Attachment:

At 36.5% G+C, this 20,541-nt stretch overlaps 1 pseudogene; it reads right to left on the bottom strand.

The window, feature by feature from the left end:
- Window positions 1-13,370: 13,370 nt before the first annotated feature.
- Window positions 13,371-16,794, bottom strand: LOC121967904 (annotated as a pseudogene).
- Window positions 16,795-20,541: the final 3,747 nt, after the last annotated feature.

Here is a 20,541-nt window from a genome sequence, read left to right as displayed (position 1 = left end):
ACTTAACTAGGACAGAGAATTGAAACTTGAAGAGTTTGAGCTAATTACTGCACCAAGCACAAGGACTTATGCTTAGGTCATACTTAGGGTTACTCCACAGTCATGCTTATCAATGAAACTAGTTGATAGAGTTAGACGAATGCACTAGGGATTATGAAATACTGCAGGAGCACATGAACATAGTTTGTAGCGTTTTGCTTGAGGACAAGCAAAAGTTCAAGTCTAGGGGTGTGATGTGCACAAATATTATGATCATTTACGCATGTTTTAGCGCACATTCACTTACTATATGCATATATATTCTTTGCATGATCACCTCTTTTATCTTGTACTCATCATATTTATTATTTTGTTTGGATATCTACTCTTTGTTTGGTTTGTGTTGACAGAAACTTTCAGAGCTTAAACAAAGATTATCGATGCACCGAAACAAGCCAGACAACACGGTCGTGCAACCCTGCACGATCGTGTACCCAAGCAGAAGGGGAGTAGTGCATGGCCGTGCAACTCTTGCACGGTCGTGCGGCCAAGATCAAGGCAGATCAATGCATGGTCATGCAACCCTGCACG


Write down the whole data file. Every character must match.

At 36.5% G+C, this 20,541-nt stretch overlaps 1 pseudogene; it reads right to left on the bottom strand.

The window, feature by feature from the left end:
- Window positions 1-13,370: 13,370 nt before the first annotated feature.
- Window positions 13,371-16,794, bottom strand: LOC121967904 (annotated as a pseudogene).
- Window positions 16,795-20,541: the final 3,747 nt, after the last annotated feature.

Here is a 20,541-nt window from a genome sequence, read left to right as displayed (position 1 = left end):
ACTTAACTAGGACAGAGAATTGAAACTTGAAGAGTTTGAGCTAATTACTGCACCAAGCACAAGGACTTATGCTTAGGTCATACTTAGGGTTACTCCACAGTCATGCTTATCAATGAAACTAGTTGATAGAGTTAGACGAATGCACTAGGGATTATGAAATACTGCAGGAGCACATGAACATAGTTTGTAGCGTTTTGCTTGAGGACAAGCAAAAGTTCAAGTCTAGGGGTGTGATGTGCACAAATATTATGATCATTTACGCATGTTTTAGCGCACATTCACTTACTATATGCATATATATTCTTTGCATGATCACCTCTTTTATCTTGTACTCATCATATTTATTATTTTGTTTGGATATCTACTCTTTGTTTGGTTTGTGTTGACAGAAACTTTCAGAGCTTAAACAAAGATTATCGATGCACCGAAACAAGCCAGACAACACGGTCGTGCAACCCTGCACGATCGTGTACCCAAGCAGAAGGGGAGTAGTGCATGGCCGTGCAACTCTTGCACGGTCGTGCGGCCAAGATCAAGGCAGATCAATGCATGGTCATGCAACCCTGCACG